(Cross-posted on The Stinging Nettle
Occasionally, only occasionally, a Republican will do the right thing. When he or she does, I like to be fair and mention it. All anger all the time may feel good while you're venting, but it doesn't do much for the national discourse or your stress level.
So, at first glance, I must commend the Bush Administration for doing what I always wished Clinton would do - set a timeline and funding for a mission to Mars.
That said, I am quite certain that Bush will figure out how to not follow through on what he said in his speech today. All while claiming credit for visionary leadership, of course. For evidence of that, see Africa, AIDS initiative, failure of.
I am also quite sure that the funding announced today, $1 Billion, is a drop in the bucket for what it will take. The shifting of $11 Billion from the moribund shuttle program is a good start, but it will take more. Doubtless, Dick Cheney will figure out a way to enrich Boeing and Halliburton with this money, but hell, someone has to build the rockets.
I am choosing to be optimistic today.
Humans must go further into space. Exploration is a fundamental calling of the human race. We learned to walk on two legs when we decided to come down from the trees to investigate the prairies. We moved around the world just to see what was over the next hill. Mars is the next hill.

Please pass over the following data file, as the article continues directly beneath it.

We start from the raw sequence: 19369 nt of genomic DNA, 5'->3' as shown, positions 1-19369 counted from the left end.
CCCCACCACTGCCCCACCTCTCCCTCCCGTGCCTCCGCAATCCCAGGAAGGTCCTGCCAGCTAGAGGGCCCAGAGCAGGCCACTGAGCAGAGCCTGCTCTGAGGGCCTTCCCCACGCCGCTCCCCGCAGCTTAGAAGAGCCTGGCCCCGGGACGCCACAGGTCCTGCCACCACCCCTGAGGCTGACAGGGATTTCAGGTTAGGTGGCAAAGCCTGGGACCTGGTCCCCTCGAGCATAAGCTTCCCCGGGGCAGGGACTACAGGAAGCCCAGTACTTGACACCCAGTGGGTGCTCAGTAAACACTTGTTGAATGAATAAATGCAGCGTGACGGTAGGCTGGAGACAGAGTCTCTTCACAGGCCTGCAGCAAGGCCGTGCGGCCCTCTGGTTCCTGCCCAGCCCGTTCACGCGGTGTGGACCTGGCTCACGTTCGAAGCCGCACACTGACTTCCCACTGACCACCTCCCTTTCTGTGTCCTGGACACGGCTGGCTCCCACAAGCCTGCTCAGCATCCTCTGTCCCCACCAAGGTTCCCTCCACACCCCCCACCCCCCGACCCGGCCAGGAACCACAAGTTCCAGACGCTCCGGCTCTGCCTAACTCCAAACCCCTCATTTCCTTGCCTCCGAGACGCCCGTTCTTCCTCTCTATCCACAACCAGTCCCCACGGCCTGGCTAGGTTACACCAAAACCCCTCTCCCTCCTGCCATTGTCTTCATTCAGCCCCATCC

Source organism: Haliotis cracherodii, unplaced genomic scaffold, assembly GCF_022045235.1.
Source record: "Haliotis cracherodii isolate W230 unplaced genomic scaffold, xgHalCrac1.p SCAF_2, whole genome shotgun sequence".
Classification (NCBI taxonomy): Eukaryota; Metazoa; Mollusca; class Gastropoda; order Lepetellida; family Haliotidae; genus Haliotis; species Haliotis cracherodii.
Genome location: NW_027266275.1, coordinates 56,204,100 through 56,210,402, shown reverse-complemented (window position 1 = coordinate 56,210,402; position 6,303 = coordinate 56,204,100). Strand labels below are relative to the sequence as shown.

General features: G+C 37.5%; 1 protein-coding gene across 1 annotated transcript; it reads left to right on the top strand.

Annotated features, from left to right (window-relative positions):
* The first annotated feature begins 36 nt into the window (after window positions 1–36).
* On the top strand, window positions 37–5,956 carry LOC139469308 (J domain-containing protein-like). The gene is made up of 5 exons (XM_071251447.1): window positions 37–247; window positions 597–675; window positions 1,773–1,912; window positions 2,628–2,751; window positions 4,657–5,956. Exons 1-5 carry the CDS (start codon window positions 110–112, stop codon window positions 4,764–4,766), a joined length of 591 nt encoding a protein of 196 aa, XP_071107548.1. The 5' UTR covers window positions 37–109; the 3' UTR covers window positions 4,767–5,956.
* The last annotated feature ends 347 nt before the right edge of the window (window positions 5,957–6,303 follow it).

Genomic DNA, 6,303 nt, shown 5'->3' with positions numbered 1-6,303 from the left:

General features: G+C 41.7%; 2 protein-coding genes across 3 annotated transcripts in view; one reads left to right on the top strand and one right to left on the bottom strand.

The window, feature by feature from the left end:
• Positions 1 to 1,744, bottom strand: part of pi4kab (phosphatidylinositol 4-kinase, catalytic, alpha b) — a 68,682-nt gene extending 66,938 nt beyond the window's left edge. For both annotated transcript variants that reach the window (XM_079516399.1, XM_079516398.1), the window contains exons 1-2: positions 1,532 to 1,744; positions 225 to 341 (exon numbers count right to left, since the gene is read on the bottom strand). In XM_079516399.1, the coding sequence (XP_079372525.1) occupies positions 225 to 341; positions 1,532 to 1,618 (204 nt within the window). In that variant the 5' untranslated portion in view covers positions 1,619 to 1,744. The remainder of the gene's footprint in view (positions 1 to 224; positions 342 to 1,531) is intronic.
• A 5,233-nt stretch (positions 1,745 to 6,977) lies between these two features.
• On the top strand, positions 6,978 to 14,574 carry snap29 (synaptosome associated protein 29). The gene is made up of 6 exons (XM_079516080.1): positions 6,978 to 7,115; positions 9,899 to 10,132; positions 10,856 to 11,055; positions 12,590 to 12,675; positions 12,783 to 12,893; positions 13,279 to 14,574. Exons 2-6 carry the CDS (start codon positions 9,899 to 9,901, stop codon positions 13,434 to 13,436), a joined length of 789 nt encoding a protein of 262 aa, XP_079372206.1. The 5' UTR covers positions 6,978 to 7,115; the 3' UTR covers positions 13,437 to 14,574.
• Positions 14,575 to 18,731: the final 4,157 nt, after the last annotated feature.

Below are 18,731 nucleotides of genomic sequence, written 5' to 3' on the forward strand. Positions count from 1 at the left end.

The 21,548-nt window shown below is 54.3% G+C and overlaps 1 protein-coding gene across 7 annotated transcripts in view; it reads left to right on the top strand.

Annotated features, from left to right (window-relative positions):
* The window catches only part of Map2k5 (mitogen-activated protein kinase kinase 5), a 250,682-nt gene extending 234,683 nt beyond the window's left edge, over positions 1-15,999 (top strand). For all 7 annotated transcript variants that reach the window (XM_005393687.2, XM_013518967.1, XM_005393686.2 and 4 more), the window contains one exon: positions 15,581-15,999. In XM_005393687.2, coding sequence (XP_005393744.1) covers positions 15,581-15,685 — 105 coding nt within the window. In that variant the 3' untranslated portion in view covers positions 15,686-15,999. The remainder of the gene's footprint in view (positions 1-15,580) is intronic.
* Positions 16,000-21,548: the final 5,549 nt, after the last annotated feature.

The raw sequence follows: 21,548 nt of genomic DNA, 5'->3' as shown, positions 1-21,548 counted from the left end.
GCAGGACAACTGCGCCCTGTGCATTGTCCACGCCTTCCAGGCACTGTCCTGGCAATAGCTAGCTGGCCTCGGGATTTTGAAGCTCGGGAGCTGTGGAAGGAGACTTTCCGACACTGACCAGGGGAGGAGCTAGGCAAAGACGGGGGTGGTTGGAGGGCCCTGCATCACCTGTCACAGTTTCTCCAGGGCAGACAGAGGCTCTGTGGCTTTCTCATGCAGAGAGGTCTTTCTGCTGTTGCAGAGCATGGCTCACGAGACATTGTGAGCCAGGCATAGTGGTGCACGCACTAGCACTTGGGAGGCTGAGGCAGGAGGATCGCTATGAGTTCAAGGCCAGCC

I will spare you the hackneyed allusions to Manifest Destiny which, lets face it, is a euphemism for genocide. This exploration must be undertaken with the rest of the human race along with us. It's not a calling for America alone -- we couldn't afford it anyway. This administration must put aside its unilateralist impulses and make this a human quest, not an American one.
Spare me the lectures. I know there are important problems here at home. The money could be spent on healthcare, or education, or petroleum-free transportation options.
But, deep inside, I am still a little boy, listening to my "TO THE MOON" recordings. Hearing the voices of men who were heroes before I was born. Marveling at the picture of Earthrise, and wishing I was Tom Swift, Jr.
One of my favorite memories is of my father waking me up to watch the the Apollo-Soyuz mission takeoff in 1975, and telling me to remember it, because we probably wouldn't be doing anything like it for a long time to come. I remember waiting in 5th grade for the first Shuttle mission to launch. I remember coming in to band class in 10th grade, to hear of the Challenger disaster, and the heartsickness I felt watching Christa McAuliffe's mother's face on that horrible morning.
I am a space geek.
We must go forward. This nation needs a common goal. It needs an inspiration. A bunch of scientists floating around in a fancy metal tube for a few months is not inspirational. Getting them to Mars - MARS! - and back, that's something that I will be able to watch with my son and daughter, and enjoy the looks on their faces as they dream of what they could become.
I'm all for that. Even if Bush gets the credit.
(Plus, establishing a base on the moon could lead to the development of serpitilium-based G-Force converters, and I'm all for that, too.)